Take the 2-minute tour ×
Super User is a question and answer site for computer enthusiasts and power users. It's 100% free, no registration required.

Whats the meaning of 10.0.0.1/24 address of my computer (ip addr - command)?

  1. 1/24 and not 0/8

  2. 10.0.0 range and not 192.168.10

share|improve this question
    
if your computer is getting the address via dhcp, it means that the "box" handing out ip's is set up to use the 10 net. some soho routers use this, most use 192.168.?.0 /24. –  dbasnett Jun 30 '10 at 13:49
add comment

3 Answers

up vote 10 down vote accepted

Thought I would expand on this with a few examples

/8 = 255.0.0.0

/16 = 255.255.0.0

/24 = 255.255.255.0

/32 = 255.255.255.255

192.168.1.0/24 = 192.168.1.0-192.168.1.255

192.168.1.5/24 is still in the same network as above we would have to go to 192.168.2.0 to be on a different network.

192.168.1.1/16 = 192.168.1.0-192.168.2.255

When you have a network you lose two IP addresses one for broadcast and one for the network. The first IP is reserved to refer to the network while the last ip of the range is reserved for the broadcast address.

share|improve this answer
    
Thank you very much! –  Yosef Jun 29 '10 at 21:40
    
According to RFC1878 "*Subnet all zeroes and all ones excluded. (Obsolete) *Host all zeroes and all ones excluded. (Obsolete) –  dbasnett Jul 1 '10 at 13:12
    
@chris isn't 192.168.1.1/16 = 192.168.0.0-192.168.255.255 ? –  Rajani Karuturi May 6 at 15:08
add comment

In addition to Tim's answer:

The /24 instead of /8 means that the first 3 octets of the ip address are used to specify the network. This is just a setting you can change if you want to. It's not super common to use the 10. private range with a /24 mask but there's no reason you can't do it.

/8 is using only the first octet to specify the network portion, which is what a 10. network explicitly meant back in the pre-CIDR days, and that's why you still see it more often with a /8 than with a 24.

As for the last octet being a 0 not a 1, that's because a 10.0.0.0 would in this case be the network address, with 10.0.0.1 being your computers ip.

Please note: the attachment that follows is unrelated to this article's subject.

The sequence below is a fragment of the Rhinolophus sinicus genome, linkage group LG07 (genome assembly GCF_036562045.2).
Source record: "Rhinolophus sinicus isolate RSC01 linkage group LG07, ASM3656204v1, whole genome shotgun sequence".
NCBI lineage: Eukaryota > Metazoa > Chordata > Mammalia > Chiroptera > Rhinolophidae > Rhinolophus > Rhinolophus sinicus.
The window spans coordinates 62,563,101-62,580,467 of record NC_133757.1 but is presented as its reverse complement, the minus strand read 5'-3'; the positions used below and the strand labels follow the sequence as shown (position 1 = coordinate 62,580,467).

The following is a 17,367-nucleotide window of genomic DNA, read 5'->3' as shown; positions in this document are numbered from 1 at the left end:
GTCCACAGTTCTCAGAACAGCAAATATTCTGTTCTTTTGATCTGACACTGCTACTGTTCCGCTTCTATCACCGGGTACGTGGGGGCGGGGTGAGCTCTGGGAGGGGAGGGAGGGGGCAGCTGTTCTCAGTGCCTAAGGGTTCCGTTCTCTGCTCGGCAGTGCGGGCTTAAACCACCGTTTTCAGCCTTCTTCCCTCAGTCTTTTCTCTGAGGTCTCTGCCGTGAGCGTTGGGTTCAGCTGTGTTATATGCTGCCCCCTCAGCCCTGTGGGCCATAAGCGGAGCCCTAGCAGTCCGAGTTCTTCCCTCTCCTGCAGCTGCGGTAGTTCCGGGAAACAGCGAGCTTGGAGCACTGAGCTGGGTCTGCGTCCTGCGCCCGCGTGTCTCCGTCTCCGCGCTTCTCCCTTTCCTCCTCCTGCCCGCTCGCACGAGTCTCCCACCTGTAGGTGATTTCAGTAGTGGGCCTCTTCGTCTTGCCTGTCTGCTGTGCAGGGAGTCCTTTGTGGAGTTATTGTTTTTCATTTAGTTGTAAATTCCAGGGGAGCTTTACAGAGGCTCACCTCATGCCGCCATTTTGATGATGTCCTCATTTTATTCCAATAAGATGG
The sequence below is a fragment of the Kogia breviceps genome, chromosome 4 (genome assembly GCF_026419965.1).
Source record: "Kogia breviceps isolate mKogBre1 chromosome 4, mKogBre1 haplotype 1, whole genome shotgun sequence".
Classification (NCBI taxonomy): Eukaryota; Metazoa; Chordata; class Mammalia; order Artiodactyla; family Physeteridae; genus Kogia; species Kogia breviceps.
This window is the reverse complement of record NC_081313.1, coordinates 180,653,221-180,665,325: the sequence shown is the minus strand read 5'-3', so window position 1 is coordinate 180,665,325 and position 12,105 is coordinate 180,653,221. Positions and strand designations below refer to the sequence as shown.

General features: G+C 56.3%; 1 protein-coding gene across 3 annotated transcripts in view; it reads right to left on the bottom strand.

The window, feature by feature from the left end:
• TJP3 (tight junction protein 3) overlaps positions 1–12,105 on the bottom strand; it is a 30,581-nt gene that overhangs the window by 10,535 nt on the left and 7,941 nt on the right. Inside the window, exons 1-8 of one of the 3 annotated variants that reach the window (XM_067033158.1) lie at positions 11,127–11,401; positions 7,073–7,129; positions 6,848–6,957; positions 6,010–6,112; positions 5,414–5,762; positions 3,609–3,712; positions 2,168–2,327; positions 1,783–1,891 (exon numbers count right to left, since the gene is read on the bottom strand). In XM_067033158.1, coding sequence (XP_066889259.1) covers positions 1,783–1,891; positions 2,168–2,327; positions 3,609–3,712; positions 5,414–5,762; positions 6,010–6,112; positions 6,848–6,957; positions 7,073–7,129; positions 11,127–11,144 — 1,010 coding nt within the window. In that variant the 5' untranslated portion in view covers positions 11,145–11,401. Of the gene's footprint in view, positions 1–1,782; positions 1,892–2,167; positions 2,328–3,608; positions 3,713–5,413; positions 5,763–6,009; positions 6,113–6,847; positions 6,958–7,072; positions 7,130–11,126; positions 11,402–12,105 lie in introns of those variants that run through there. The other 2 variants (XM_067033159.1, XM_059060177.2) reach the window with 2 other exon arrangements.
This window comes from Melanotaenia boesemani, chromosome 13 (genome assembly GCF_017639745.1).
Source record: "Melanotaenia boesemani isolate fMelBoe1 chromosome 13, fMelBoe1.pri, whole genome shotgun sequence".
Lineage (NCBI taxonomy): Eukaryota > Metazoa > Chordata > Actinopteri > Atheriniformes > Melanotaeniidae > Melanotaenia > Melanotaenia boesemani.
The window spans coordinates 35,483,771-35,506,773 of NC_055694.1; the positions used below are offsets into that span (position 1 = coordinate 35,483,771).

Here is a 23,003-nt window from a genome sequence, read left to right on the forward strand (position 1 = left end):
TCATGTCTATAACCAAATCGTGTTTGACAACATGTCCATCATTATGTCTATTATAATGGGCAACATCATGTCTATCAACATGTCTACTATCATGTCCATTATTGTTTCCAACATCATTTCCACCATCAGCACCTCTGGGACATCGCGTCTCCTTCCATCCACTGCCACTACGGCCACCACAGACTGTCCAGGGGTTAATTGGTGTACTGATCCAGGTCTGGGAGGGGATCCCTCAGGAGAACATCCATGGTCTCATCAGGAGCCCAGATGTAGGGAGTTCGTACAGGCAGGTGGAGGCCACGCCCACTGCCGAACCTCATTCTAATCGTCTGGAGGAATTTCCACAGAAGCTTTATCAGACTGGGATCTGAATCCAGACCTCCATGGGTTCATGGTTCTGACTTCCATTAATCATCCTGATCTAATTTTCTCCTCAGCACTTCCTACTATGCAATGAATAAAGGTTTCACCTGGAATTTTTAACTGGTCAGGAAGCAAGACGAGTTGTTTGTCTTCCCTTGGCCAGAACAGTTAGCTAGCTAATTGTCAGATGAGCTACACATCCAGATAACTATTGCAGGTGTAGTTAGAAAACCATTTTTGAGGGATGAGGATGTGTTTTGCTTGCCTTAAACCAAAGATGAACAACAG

share|improve this answer
    
Thank you very much! –  Yosef Jun 29 '10 at 21:40
add comment

RFC 1918 reserves 3 ranges for private IP addresses. Your DHCP server/router is configured to assign this range.

10.0.0.0 - 10.255.255.255/8

172.16.0.0 - 172.31.255.255/12

192.168.0.0 - 192.168.255.255/16

http://en.wikipedia.org/wiki/Private_network

share|improve this answer
    
Thanks for answer 2, What about number 1. 1/24 etc... –  Yosef Jun 29 '10 at 20:02
    
Sorry, didn't see that part. Dmatig answered above :-) So, your ip address is 10.0.0.1 and the /8 subnet mask or 255.255.255.0 –  TD1 Jun 29 '10 at 20:28
    
I think you got the /8 and /24 from the post switched around /24 is 255.255.255.0 /8 is 255.0.0.0 :) –  Chris Disbro Jun 29 '10 at 21:02
    
Thanks,Can you please explain to me more simple I dont know networks –  Yosef Jun 29 '10 at 21:05
    
see superuser.com/questions/54802/… A subnet mask can also be represented in CIDR notation, like /8. /8 means 255.0.0.0 because the first 8 bits equal 255. (think 8 binary 1's). Now from left to right if 24 binary ones and 8 0's were used we'd get /24 - 255.255.255.0 –  Dmatig Jun 29 '10 at 21:08
show 1 more comment

Your Answer

 
discard

By posting your answer, you agree to the privacy policy and terms of service.

Not the answer you're looking for? Browse other questions tagged or ask your own question.